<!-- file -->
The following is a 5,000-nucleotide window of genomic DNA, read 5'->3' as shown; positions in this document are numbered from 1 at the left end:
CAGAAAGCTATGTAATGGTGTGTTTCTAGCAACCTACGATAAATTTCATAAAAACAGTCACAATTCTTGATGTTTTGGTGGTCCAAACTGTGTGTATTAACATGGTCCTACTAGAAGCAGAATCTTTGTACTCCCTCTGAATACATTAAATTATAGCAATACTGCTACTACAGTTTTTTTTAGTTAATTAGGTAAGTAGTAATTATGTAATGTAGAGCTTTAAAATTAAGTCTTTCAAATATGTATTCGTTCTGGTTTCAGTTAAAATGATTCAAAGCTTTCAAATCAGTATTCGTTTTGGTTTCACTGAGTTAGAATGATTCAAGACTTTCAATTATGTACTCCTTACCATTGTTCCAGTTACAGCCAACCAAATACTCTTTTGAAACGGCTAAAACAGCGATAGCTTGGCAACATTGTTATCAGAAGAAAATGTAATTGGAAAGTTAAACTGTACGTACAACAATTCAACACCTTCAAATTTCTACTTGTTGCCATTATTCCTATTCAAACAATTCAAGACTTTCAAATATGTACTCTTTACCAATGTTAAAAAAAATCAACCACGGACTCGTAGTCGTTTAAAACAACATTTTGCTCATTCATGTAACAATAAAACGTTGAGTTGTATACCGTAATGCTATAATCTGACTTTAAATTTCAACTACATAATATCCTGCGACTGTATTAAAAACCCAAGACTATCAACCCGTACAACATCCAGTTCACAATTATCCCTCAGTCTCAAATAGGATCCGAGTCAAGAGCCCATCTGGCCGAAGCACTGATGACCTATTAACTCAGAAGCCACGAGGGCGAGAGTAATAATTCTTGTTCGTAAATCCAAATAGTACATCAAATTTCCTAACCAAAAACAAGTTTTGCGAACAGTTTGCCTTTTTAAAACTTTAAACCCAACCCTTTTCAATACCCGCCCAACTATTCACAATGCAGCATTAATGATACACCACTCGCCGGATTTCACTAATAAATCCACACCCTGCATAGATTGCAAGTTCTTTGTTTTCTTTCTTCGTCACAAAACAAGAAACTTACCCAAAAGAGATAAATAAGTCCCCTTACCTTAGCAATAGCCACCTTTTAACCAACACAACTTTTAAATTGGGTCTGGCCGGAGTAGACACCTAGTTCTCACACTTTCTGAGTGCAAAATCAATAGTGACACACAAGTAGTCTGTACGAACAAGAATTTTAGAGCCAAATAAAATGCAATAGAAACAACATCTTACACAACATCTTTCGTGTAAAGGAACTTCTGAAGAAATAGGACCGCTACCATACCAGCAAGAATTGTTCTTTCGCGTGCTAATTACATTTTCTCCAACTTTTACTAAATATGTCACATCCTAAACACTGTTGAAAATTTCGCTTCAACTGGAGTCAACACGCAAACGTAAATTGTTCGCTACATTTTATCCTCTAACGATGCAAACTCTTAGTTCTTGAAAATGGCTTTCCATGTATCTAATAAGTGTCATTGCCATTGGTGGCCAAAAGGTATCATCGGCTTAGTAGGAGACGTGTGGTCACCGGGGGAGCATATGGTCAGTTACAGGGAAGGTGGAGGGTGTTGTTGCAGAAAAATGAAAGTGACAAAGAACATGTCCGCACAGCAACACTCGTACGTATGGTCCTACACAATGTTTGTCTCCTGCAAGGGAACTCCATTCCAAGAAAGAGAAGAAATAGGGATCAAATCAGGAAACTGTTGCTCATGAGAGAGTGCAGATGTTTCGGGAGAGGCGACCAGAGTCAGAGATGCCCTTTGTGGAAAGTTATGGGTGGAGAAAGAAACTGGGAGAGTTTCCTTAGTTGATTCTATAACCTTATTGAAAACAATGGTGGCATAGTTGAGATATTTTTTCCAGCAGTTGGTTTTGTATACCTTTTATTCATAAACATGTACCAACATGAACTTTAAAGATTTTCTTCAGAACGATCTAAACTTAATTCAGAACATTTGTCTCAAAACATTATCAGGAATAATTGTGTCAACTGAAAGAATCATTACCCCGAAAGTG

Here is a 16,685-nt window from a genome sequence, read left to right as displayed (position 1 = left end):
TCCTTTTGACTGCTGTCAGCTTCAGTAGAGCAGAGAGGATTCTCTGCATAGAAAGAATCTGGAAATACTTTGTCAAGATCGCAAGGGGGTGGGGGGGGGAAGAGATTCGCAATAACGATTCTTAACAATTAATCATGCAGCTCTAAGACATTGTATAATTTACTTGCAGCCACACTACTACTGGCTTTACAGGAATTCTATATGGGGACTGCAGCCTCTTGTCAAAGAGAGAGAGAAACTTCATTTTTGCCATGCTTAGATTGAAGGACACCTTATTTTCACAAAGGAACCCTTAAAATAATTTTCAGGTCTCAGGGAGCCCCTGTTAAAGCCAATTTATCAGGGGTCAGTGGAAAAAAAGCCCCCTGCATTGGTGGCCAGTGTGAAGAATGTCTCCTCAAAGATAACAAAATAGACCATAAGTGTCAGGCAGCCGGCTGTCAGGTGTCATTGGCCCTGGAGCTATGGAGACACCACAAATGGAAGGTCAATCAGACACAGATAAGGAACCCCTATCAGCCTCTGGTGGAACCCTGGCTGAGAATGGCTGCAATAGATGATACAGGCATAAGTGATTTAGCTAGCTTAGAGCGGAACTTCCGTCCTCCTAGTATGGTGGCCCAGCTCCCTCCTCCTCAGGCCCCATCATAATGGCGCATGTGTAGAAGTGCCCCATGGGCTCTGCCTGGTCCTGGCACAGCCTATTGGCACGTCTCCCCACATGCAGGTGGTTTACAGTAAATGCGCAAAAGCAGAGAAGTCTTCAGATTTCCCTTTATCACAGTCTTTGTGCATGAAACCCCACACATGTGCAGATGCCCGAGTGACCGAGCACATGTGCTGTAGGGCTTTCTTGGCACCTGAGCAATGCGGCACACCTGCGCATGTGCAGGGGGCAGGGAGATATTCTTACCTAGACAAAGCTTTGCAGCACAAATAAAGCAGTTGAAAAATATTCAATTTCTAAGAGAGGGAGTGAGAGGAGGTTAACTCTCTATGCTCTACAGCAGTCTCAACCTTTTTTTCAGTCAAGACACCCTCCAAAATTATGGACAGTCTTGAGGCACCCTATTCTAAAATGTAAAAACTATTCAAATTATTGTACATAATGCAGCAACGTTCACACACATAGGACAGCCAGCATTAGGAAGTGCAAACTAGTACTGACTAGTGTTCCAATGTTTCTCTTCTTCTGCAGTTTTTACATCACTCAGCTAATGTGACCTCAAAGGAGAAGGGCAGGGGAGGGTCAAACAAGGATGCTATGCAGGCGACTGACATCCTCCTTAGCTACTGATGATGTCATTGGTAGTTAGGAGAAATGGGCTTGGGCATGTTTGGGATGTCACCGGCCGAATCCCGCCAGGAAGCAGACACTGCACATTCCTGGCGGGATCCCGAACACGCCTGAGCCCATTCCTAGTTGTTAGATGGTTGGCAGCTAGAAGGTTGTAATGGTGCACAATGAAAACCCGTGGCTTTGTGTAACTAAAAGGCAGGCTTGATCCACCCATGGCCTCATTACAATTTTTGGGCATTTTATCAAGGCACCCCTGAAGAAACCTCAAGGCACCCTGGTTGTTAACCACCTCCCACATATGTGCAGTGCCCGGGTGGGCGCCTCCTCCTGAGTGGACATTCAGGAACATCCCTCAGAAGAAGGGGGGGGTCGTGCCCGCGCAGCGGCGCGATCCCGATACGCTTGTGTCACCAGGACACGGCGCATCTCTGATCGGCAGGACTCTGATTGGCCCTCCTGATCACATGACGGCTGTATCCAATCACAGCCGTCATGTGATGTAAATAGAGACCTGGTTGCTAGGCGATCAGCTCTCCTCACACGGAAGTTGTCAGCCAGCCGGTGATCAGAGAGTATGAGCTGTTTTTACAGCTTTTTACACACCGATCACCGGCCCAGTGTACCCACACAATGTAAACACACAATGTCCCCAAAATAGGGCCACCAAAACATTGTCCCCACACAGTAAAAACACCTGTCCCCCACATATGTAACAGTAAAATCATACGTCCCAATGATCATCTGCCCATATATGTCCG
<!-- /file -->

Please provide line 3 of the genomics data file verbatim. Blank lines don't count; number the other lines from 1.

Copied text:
Here is a 16,685-nt window from a genome sequence, read left to right as displayed (position 1 = left end):